I’m pretty sure the ENTIRE portion of a cash flow hedge is held in OCI until the hedge plays out - so 100% is held until you actually have to pay something out.
Think about this - you’re trying to hedge a 2 year floating rate liability with a swap, with yearly payments. After the first quarter, the company has to report earnings. The value of the swap will have changed, but you’re not sure if its ineffective or effective until you actually have to pay the interest. The fair value of the swap has risen, showing a mark to market adjustment, and the corresponding change is in OCI.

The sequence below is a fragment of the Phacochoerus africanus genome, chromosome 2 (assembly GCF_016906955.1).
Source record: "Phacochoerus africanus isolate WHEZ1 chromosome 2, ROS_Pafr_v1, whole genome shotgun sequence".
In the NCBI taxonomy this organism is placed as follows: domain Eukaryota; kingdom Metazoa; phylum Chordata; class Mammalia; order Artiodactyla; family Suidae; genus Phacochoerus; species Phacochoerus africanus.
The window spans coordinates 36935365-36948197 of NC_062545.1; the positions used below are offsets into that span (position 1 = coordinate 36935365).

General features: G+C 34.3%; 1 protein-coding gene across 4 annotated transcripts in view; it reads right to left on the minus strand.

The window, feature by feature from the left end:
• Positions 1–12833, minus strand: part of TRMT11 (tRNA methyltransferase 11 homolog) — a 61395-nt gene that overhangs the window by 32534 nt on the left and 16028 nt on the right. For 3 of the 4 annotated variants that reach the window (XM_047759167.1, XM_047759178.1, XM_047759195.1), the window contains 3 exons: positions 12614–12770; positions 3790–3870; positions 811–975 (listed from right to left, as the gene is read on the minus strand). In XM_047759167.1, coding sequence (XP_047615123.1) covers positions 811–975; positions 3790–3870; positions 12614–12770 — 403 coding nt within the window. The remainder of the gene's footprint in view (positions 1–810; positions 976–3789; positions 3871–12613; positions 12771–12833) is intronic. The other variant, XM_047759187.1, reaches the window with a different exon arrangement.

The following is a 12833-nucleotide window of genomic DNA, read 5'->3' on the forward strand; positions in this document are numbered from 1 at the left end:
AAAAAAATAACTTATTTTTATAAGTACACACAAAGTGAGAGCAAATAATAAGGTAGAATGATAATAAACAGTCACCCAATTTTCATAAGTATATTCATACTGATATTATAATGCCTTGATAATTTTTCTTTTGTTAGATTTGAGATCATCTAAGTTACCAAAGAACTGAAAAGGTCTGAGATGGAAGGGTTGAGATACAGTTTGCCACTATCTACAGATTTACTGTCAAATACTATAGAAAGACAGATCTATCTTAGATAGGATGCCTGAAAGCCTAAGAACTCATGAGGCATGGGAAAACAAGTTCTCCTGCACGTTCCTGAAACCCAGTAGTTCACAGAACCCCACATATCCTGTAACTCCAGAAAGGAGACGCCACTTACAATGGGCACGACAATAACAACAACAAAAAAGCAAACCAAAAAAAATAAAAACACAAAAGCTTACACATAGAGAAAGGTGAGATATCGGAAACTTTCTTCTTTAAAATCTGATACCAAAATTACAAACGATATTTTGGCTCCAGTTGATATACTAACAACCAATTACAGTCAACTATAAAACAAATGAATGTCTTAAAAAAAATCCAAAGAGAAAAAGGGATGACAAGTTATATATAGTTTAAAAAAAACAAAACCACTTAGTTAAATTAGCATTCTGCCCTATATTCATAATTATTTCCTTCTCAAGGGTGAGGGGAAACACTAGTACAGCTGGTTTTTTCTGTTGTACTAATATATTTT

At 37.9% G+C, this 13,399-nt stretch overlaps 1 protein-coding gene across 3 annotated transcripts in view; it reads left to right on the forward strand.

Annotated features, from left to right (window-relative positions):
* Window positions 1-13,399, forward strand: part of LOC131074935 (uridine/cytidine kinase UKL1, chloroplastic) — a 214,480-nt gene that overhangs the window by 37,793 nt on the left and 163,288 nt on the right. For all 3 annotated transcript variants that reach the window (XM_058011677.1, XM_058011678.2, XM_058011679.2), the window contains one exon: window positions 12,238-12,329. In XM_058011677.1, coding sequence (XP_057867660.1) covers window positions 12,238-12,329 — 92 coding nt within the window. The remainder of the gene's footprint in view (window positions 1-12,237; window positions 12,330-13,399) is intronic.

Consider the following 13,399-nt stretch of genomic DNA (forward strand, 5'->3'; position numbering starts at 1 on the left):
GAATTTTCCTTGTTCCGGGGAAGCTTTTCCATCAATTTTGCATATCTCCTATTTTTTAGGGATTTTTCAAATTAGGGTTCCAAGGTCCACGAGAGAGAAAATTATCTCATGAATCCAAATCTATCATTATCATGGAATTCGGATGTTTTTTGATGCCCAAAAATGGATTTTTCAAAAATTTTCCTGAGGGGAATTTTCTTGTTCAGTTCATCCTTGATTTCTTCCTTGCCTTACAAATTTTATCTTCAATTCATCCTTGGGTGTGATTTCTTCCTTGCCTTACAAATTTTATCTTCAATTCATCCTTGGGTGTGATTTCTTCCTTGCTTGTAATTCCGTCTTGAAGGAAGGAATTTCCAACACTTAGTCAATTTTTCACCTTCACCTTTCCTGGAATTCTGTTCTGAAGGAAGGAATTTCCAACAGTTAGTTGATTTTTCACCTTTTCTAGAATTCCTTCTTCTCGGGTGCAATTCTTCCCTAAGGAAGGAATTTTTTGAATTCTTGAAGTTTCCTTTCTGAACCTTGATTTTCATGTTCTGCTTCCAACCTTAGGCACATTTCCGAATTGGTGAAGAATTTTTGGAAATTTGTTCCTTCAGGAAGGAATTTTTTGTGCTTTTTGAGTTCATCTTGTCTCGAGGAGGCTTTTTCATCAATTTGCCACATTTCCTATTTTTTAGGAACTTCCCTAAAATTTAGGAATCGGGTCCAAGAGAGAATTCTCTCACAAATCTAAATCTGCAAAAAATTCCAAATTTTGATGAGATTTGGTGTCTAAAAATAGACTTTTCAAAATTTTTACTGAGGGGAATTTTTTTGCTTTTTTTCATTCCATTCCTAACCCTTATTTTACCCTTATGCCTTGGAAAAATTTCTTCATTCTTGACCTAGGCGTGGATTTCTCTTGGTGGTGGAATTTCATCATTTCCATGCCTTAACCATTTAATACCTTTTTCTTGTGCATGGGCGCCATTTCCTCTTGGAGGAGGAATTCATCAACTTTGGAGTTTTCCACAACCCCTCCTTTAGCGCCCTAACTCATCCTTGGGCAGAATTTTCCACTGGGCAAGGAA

Say the end of the year comes, and the value of the swap has risen to $125. The hedge was effective in offsetting $100 in extra payments due to the floating liability, but now the hedge has caused interest income from the other end of the swap to be over and above the $100 to the tune of $25. $25 income is recognized in earnings. This is a simple example, but hopefully it helps to get the point across (and I have it correct).